Intrigues, and Changes, both by Mercedes Lackey

Today I’m doing a rare double review, 2 books at once. The reason for this isn’t because I don’t have much to say about either book. On the contrary. But I hope the reason for this choice will be pretty clear by the end.

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Publication date – October 5, 2013

Summary: (Taken from GoodReads) Mercedes Lackey continues her epic Valdemar series.

Magpie is a thirteen-year-old orphan chosen by one of the magical Companion horses of Valdemar and taken to the capital city, Haven, to be trained as a Herald. Like all Heralds, Magpie learns that he has a hidden Gift-the Gift of telepathy.

But life at the court is not without obstacles. When Mags is “recognized” by foreign secret operatives whose purpose is unknown, Mags himself comes under suspicion. Who are Magpie’s parents-who is he, really? Can Mags solve the riddle of his parentage and his connection with the mysterious spies-and prove his loyalty-before the king and court banish him as a traitor?

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Publication date – October 4, 2011

Summary: (Taken from GoodReads) Enter the thrilling third volume in the epic Collegium Chronicles.

In Mercedes Lackey’s classic coming-of-age story, the orphan Magpie pursues his quest for his parent’s identity with burning urgency-while also discovering another hidden talent and being trained by the King’s Own Herald as an undercover agent for Valdemar. Shy Bardic Trainee Lena has to face her famous but uncaring father, one of Valdemar’s most renowned Bards. And Healing Trainee Bear must struggle against his disapproving parents, who are pressuring Bear to quit the Healers’ Collegium because he lacks the magical Healing Gift.

Each of the three friends must face his or her demons and find their true strength as they seek to become the full Heralds, Bards, and Healers of Valdemar.

Thoughts: It took me a while to figure out how to review both of these books. They evoked such a strong reaction in me and I ranted about and debated the issue enough that in the end, I decided the best way to properly present my thoughts would be to review both of the books at once.

Intrigues and Changes are the second and third books of Mercedes Lackey’s Collegium Chronicles series, which started with Foundations. Here, we continue to follow Mags and his growth and development and training to be a Herald. We also see his friends, Bardic Trainee Lena, and Healer Trainee Bear. A new game called Kirball is being developed, partly as entertainment and partly as a war game for training Guards and Heralds, and Mags gets involved in the game and turns out to be a shining athlete. A heatwave has Haven in its grip. King’s Own Herald Nikolas is still training Mags as his protégé and eventual replacement as a spy and agent for the Crown. Meanwhile, foreign agents are trying to infiltrate Haven for reasons currently unclear, and they seem to have their sights set on Mags.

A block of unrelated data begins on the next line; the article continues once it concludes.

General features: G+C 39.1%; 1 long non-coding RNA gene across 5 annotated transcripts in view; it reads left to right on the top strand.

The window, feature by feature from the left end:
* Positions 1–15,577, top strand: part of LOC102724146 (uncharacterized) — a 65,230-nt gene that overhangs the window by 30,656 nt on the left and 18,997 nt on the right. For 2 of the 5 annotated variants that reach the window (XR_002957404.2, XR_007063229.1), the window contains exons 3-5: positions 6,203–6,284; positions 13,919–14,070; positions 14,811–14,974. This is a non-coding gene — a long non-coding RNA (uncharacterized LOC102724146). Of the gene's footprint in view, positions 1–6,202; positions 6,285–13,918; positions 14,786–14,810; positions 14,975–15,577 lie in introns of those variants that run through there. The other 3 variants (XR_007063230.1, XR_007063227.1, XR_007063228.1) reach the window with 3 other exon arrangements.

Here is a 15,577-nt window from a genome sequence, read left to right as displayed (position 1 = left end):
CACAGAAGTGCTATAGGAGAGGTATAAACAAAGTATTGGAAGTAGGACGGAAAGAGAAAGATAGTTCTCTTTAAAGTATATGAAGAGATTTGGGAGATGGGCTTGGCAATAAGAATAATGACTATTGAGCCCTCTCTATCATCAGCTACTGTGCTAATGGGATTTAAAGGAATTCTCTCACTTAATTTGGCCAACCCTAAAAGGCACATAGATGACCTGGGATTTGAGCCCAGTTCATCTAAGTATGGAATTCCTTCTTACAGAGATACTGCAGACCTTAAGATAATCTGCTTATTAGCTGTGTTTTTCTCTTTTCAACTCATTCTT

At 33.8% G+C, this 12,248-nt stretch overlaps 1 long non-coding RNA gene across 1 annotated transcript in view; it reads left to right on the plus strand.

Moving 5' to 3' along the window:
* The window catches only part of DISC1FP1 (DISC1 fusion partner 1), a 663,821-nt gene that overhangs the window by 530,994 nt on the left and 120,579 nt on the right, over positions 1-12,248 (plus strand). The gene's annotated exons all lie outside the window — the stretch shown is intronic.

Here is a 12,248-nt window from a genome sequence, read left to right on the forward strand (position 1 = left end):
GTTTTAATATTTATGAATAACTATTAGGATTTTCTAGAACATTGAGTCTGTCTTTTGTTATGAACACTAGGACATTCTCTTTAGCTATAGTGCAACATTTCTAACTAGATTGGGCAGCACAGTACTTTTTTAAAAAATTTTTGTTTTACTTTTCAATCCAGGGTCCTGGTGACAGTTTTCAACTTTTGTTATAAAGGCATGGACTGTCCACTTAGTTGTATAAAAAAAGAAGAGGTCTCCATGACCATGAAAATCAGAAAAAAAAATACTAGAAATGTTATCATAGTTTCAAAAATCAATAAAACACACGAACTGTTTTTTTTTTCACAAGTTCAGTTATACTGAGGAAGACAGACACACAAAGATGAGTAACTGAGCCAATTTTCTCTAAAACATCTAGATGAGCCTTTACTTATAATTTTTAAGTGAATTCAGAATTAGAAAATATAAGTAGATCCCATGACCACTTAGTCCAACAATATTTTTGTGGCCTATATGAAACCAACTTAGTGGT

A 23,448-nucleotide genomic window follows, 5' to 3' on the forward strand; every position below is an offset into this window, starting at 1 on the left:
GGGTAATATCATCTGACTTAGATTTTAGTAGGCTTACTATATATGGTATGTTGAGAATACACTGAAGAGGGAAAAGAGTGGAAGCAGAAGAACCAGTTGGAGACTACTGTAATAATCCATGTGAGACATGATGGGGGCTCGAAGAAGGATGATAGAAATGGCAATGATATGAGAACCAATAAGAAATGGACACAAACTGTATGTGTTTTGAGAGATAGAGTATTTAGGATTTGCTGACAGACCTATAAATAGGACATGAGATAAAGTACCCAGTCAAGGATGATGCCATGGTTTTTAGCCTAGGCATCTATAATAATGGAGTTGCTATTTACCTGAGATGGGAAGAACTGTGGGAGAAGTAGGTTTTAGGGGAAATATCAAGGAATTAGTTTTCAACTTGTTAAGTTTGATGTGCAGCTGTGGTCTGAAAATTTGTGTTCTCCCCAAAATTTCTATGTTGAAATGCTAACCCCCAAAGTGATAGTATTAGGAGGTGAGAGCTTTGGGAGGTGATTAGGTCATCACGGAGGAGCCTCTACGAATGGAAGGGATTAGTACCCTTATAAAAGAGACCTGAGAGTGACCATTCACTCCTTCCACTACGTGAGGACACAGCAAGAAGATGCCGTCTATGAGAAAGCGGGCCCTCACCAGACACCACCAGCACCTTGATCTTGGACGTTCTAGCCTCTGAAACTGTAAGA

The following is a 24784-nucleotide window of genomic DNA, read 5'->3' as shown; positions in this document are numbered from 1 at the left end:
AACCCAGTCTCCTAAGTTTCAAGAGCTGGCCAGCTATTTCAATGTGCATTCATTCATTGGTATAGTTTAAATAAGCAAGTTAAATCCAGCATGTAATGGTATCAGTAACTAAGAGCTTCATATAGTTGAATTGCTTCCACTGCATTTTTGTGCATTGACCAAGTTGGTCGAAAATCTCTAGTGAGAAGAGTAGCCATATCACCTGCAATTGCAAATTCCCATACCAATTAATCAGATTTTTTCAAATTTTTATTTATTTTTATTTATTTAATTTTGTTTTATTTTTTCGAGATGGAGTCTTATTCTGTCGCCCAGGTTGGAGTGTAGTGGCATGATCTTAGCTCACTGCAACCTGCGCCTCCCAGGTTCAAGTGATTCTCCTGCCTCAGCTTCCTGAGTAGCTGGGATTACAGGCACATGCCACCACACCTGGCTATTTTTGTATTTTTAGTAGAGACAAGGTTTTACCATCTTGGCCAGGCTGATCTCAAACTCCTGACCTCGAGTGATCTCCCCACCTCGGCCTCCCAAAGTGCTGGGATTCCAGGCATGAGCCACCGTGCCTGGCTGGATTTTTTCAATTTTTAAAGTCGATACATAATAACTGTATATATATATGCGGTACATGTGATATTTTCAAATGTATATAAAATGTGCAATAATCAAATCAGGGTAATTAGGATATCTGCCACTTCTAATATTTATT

The reason I chose to review both of these books together is because on their own, they are largely lackluster, more filled with filler material than most Valdemar books tend to be, and are largely devoid of any real plot or point. The events could have (and in my opinion, should have) been condensed into one novel that would have been superb, but splitting it into 2 books just made it boring. At least 1/5 of both novels is taken up by descriptions of Mags playing Kirball, which is fun and fast-paced, but mostly takes up space, and I can’t even justify it by saying that it provides character development. It shows off how awesome Mags and Dallen are as a Trainee and Companion, but that could have been established in a much less verbose way, while actually advancing the plot.

So very little happens in these books. Book 2 involved Kirball, Mags trying to help Lena and Bear with their family issues, and a slight bit of development regarding the foreign infiltrators. Book 3 involves more Kirballs, Mags training with Nikolas, and some actual development regarding the foreign infiltrators as they make bold moves, some motives are revealed, and people try to get to the bottom of a mystery. Most of the important events of Book 2 could have been easily inserted into Book 3, and the only thing that would have really been lost would have been some long-winded arguments and some Kirball.

Aside from poor pacing issues, there is one section of Intrigues that bothers me on a very visceral level. In the midst of the heatwave, when tempers are running high and there’s a lot of emotional tension, Dallen and Mags end up in an accident and Dallen’s legs are broken. Mags is distraught. So Lena seeks him out and basically chews him out, calling him horrible and selfish and the kind of person who would kill the King (which is what Mags was suspected of due to the visions of Foreseers) if he would let something bad happen to Dallen. He snaps and shoots a couple of insults back at her. She runs off, and next Bear comes by, threatens to horsewhip Mags for upsetting Lena, again tells him that he must therefore be the kind of person who’d kill a King because he’s clearly so horrid. Mags takes this all to heart and runs away.

Now, the running away isn’t what bothered me. What bothered me was that when things cooled down and Mags returned and Dallen was recovering well, Mags apologizes for saying bad things to Lena… and Lena and Bear do not apologize to him. They basically handwave the whole thing by saying, “Yeah, well, tempers were frayed and you weren’t exactly wrong,” and then acting as though that was the extent of their obligations. No apologies for telling Mags he was a terrible person. No apologies for blaming Mags for Dallen’s accident. No apologies for saying, “I think everyone’s right and you’re plotting to murder our beloved monarch.” Not a thing. Which was tremendously out of character for both Lena and Bear, and at best came across like they were the kind of people who thought they didn’t need to apologize because Mags is a forgiving person anyway.

That part rankled, and seemed very poorly done.

As individual books, I could rate them 3 cups at best, since they contain so little of worth though they were admittedly somewhat entertaining. Put together, they complement each other nicely, if somewhat rambling. Had these books been trimmed and tightened and a lot of the extraneous scenes deleted, the finished product could easily have been one of my favourite Valdemar novels, and well worth the rating of 4 cups that I am generously giving right now. Lackey’s books often have a great deal of slow development that leads to one main action scene very near the end, but I can’t recall any other book of hers that spends so much time doing so very little, and I can only imagine how many people didn’t even continue on past the second book of the series for this reason. Honestly, most people could skip right past that one and move right to the third book without missing anything, and anything vital tends to get recapped in short order anyway.